Next read was The Glass Bead Game by Dan Ravipinto.
First up, I have enormous respect for the author simply because they have created something like the game from Hermann Hesse's book. Strictly speaking, it would probably just count as one of the simpler ways to play that game, but that's still quite an acheivement.
Part of the game plays like Universalis. Kind of. Then you do more traditional roleplaying for a while. Then the results of the session feed into the setup of the next one.
Each session (4 sessions of 2 hours are required) starts with the players filling out emotions and related concepts on a graph (in the mathematical sense - nodes with connections).
Then you claim two nodes to form the basis of your character and fill out another graph with these and other related concepts to make up your character. That's the second section.
Then you play out scenes that revolve around a connection on the story graph - two related concepts. Conflicts are resolved by bidding counters to claim nodes on the story graph, after which a die is rolled to determine which node resolves it. The owner of that node wins (so getting more nodes is the key).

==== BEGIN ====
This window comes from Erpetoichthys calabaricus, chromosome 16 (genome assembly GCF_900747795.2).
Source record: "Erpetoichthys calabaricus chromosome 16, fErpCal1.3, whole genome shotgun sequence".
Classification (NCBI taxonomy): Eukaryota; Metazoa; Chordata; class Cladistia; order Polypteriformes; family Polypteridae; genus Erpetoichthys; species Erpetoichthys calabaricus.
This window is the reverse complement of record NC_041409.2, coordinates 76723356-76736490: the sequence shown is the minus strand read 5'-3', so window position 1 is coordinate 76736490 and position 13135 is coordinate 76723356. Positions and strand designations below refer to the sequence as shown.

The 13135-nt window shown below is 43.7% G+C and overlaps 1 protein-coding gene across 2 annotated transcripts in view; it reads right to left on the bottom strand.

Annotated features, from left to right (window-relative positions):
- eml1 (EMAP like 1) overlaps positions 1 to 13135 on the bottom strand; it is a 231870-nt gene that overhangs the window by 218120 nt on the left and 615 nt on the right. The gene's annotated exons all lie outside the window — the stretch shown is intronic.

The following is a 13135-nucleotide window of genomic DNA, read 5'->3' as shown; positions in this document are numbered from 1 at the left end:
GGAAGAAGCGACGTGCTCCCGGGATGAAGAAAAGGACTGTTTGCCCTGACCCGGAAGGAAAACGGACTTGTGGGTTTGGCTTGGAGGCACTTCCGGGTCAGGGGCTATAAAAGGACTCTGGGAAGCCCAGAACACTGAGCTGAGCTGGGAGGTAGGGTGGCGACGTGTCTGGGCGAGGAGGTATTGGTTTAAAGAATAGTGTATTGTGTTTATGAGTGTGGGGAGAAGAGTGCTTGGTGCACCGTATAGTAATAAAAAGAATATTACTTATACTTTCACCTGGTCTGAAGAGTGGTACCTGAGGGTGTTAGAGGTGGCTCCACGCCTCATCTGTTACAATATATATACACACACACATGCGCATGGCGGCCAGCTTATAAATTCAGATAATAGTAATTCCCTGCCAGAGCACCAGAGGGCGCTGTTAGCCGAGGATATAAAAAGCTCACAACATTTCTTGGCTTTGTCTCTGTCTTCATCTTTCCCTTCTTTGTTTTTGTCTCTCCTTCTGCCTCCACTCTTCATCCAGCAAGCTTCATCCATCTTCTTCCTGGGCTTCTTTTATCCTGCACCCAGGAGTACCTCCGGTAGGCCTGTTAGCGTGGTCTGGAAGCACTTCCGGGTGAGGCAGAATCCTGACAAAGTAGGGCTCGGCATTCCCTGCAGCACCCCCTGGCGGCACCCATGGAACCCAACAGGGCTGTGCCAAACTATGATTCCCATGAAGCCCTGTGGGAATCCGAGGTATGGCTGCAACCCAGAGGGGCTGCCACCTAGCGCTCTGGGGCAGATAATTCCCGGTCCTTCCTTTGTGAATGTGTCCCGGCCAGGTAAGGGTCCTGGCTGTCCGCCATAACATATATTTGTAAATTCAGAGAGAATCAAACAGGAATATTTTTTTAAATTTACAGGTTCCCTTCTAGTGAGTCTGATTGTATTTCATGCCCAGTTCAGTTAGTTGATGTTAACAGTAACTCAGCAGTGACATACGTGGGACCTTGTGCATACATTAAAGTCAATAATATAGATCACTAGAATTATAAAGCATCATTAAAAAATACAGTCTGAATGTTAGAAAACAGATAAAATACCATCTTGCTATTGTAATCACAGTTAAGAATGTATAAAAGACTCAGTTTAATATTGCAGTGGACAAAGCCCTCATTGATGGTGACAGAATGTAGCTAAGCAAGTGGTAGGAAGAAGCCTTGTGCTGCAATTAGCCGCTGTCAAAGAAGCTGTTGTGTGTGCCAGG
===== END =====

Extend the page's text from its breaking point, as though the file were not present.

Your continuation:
The last bit of the session involves finding the nodes that were most important in the story and character graphs. These are used to seed the next session, so that each of the games will build on what was important in the one before.
This game isn't to my taste, particularly, but Ravipinto has some really cool narrative control mechanics in there. I think the game needs some kind of setting - even one as open as the novel, in which the world is basically the same (as Germany in the 1950s or so) except for the game itself.